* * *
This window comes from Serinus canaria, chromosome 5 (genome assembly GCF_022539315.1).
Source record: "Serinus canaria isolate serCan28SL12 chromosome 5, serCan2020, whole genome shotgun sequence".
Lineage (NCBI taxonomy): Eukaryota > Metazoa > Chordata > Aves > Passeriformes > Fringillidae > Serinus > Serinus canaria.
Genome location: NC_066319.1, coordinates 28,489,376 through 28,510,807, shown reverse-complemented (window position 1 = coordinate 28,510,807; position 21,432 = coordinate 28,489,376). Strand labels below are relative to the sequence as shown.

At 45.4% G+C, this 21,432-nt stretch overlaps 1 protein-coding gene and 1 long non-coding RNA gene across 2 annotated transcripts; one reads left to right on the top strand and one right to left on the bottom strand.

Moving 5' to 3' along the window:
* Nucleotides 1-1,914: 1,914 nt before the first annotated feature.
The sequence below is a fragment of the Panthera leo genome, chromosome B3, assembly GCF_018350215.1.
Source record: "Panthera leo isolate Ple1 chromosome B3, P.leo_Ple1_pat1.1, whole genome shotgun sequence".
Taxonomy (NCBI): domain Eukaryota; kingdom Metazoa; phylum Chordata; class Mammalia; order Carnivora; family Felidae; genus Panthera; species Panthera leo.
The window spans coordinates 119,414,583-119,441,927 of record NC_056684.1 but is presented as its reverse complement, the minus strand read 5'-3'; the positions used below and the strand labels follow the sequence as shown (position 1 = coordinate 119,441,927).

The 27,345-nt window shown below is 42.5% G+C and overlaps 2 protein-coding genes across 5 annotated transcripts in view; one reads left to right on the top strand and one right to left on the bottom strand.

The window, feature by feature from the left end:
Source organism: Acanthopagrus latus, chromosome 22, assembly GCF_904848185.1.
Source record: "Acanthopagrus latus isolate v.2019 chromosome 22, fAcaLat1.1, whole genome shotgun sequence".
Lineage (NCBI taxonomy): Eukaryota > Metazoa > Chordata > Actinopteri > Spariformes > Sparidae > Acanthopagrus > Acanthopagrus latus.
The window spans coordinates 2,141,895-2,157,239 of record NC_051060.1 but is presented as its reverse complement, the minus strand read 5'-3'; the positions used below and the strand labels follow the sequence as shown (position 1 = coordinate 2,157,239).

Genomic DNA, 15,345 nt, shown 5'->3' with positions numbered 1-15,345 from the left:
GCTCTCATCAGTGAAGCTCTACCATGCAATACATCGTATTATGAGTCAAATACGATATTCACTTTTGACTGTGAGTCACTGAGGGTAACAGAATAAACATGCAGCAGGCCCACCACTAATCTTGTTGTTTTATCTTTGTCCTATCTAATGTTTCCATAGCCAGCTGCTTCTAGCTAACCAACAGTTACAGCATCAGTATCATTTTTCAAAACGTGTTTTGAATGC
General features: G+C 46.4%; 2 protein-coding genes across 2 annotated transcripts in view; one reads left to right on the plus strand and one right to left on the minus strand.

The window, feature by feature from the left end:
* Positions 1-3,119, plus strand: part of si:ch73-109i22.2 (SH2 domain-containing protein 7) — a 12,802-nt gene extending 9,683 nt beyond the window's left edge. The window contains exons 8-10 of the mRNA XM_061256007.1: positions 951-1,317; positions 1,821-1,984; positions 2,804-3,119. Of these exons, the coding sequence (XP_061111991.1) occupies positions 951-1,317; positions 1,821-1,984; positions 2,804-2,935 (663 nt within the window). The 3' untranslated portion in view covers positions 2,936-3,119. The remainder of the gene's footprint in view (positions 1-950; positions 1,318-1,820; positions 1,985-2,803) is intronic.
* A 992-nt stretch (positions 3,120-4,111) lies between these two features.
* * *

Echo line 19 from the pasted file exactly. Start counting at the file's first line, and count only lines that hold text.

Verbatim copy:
GCTCTCATCAGTGAAGCTCTACCATGCAATACATCGTATTATGAGTCAAATACGATATTCACTTTTGACTGTGAGTCACTGAGGGTAACAGAATAAACATGCAGCAGGCCCACCACTAATCTTGTTGTTTTATCTTTGTCCTATCTAATGTTTCCATAGCCAGCTGCTTCTAGCTAACCAACAGTTACAGCATCAGTATCATTTTTCAAAACGTGTTTTGAATGC